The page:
April Gertler '9 Lives'
exhibition view by Nihad Nino Pusija
the delegated performance 'The Appendages' (Yellow) by Melanie Irwin surrounding 'Bumping into pleasure' (2013) by Vanessa Henn
exhibition view by Nihad Nino Pusija
Pia Linz, 'Körnerpark' (2013)
exhibition view by Roman Caesar
Vanessa Henn, 'Panorama' (2012/2016) and Sofie Thorsen, 'Tokyo March' (2009)
exhibition view by Nihad Nino Pusija, 'Goldener Schnitt durch Berlin' (1988-90/2016)
exhibition view by Nihad Nino Pusija
Melanie Irwin, 'Terminus Loop' (2013) and Simon Faithfull, '0o00 Navigation' (2009)
exhibition view by Roman Caesar

Simon Faithfull, April Gertler, Vanessa Henn, IEPE, Melanie Irwin, Pia Linz, plan b,, Richard Rocholl and Sofie Thorsen

curated by Conny Becker

The exhibition runs from the 5th of November 2016 until the 22nd of January 2017

The exhibition LINEAR MOMENTUM addresses the drawn line in its relationship to our movement through space. Instead of approaching the theme through drawing, the genre traditionally associated with the line, the project incorporates performance-based works, as well as sculpture, wall drawing, photography, and video. As a connection between two points, the line always references its movement-based genesis. Thus, the exhibition approaches the line from a temporal and spatial – a performative – perspective.

In most of the works, the line appears as a visually prominent formal element, as in a bent banister or a stripe of moving light. In other works, the artists refer to existing utilitarian lines (the Berlin wall, overhead tram cables, the Greenwich Meridian) which themselves rest invisible, but determine our navigation in space and time.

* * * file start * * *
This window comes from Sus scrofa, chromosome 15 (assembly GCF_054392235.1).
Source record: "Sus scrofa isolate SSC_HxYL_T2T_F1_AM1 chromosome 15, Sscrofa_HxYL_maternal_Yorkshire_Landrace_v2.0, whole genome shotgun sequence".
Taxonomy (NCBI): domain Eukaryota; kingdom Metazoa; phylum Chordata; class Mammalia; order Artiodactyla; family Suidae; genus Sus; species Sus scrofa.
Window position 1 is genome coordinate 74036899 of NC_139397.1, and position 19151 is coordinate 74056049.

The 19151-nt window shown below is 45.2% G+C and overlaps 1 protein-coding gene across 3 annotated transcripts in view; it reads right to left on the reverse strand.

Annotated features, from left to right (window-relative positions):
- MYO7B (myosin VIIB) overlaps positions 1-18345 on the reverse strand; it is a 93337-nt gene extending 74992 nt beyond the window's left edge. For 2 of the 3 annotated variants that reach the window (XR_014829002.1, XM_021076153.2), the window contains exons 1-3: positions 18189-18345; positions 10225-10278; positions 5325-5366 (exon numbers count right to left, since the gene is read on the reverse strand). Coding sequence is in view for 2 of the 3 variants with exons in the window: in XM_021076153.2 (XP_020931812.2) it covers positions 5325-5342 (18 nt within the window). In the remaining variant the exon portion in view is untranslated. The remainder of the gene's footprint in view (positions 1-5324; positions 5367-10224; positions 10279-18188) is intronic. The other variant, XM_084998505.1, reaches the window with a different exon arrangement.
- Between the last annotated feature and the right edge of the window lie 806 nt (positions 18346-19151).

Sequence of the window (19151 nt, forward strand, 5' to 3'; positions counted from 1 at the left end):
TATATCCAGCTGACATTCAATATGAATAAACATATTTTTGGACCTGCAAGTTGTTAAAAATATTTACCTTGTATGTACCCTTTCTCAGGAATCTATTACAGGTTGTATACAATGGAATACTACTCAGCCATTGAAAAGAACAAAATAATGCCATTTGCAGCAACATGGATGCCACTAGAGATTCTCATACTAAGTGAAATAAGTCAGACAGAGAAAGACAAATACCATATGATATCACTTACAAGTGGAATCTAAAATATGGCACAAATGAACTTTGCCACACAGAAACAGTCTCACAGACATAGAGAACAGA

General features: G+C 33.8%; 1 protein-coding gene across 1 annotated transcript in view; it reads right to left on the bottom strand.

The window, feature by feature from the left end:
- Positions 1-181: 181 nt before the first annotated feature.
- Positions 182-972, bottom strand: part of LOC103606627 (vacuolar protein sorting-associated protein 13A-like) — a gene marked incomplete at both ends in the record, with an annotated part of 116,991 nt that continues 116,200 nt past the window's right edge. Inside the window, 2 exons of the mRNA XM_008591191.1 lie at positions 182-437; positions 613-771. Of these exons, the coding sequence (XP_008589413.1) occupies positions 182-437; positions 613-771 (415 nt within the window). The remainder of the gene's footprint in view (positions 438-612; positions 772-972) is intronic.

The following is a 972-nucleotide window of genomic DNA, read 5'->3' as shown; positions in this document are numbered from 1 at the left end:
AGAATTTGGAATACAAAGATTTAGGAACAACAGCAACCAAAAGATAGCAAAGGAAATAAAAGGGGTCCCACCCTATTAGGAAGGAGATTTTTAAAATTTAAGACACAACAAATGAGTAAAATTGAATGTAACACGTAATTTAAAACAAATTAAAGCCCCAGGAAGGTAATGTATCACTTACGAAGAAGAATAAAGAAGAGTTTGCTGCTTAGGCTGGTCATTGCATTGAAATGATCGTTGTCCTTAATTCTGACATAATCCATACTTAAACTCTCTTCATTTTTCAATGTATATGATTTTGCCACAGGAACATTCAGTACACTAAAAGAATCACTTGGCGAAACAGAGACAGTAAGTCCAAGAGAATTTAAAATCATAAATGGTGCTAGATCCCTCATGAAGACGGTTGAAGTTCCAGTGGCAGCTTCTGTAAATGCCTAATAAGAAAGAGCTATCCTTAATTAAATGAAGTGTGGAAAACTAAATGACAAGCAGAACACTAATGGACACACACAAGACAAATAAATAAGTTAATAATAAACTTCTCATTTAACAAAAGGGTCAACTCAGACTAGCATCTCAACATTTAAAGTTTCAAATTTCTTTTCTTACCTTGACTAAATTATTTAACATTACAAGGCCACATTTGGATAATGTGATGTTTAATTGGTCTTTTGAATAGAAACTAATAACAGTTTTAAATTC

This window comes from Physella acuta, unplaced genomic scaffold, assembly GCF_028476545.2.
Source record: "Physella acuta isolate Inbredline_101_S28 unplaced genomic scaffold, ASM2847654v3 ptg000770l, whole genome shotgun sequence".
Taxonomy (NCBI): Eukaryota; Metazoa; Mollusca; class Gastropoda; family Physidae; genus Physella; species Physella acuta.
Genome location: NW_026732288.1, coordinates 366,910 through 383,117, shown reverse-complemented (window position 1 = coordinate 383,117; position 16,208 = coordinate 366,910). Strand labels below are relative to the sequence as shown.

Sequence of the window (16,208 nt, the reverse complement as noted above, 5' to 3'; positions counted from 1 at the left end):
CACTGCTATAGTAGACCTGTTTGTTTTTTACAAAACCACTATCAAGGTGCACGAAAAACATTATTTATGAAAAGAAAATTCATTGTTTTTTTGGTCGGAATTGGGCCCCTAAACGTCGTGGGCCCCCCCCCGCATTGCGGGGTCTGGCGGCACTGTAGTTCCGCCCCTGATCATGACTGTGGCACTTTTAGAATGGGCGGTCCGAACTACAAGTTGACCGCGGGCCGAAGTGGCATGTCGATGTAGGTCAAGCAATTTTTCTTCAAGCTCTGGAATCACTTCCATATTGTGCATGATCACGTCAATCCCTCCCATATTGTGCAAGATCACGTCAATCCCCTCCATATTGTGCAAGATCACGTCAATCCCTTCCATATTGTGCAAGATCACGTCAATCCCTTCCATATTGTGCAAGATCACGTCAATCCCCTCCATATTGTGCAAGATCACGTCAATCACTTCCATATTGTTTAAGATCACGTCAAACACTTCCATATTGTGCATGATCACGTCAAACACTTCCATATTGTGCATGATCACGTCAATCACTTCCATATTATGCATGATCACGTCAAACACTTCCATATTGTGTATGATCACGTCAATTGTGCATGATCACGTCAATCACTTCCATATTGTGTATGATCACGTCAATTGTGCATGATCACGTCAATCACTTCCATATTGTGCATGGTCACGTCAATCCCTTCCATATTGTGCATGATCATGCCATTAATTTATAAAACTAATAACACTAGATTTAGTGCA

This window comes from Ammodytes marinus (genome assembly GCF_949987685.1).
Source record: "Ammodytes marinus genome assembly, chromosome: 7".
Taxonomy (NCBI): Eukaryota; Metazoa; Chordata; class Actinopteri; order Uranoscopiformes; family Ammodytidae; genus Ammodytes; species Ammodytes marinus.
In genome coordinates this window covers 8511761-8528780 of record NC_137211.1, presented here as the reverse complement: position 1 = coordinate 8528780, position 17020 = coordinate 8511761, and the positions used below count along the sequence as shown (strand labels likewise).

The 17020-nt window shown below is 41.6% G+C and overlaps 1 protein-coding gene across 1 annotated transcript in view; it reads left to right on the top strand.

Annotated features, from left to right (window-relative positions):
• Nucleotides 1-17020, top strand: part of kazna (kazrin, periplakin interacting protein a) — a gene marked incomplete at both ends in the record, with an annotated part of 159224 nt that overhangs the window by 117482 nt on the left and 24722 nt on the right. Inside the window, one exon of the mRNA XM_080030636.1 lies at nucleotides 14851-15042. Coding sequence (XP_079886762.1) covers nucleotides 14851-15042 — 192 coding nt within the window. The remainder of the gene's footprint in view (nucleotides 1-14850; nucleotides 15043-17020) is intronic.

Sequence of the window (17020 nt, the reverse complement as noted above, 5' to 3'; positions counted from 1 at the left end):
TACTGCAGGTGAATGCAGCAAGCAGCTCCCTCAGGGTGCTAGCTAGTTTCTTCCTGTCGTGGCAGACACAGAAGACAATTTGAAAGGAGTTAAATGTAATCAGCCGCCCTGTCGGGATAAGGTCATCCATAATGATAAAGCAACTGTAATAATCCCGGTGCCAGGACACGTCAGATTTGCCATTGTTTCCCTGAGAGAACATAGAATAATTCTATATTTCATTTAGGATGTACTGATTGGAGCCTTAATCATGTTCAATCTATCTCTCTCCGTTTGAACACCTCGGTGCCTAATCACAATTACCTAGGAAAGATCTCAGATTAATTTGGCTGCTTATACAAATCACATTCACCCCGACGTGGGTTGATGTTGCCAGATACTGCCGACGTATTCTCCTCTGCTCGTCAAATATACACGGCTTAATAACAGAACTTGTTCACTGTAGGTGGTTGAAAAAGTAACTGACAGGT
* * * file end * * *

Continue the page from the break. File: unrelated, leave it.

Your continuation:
April Gertler‘s work '9 Lives' forms the prelude to the exhibition, and pulls the visitor into a maelstrom of lines. The dimension and intensity of this radial work compel the viewer to relate to it with his or her own body. For her wall drawing of approximately 3,50 m by 3,50 m, the American artist uses a chalk reel and thus brings an important marking technique in construction work into the exhibition space.

In his series 'Autoland', Richard Rocholl photographed a number of old avenues around the wider Berlin area, using the manner of the classic avenue depiction. The historic country roads, however, are now intersected by the more ‘efficient’ motorways and have grown wild. This romantic aspect of the images is reinforced by Rocholl’s technical approach: He takes the images initially during daylight, but with just half the accurate exposure time, and then adds the blurred lights of vehicles at dawn. This technique results in an unreal amalgamation, created from multiple moments in time inscribing light onto one analogue photograph.

Vanessa Henn works with everyday, semi-architectural objects whose purpose is to steer human movement. For 'Bumping into Pleasure', she playfully transforms staircase bannisters into an absurd, 1960s-style labyrinth, inviting our intellect rather than our bodies to roam. Freed of their function and recontextualized in the exhibition space, Henn’s railings suddenly appear as enigmatic objects, while their everyday counterparts are usually ignored. Take, for example, the familiar safety grips in sanitary facilities: the artist transfers them to a rocky cove by blending them into an assemblage with a photograph the size of a wall.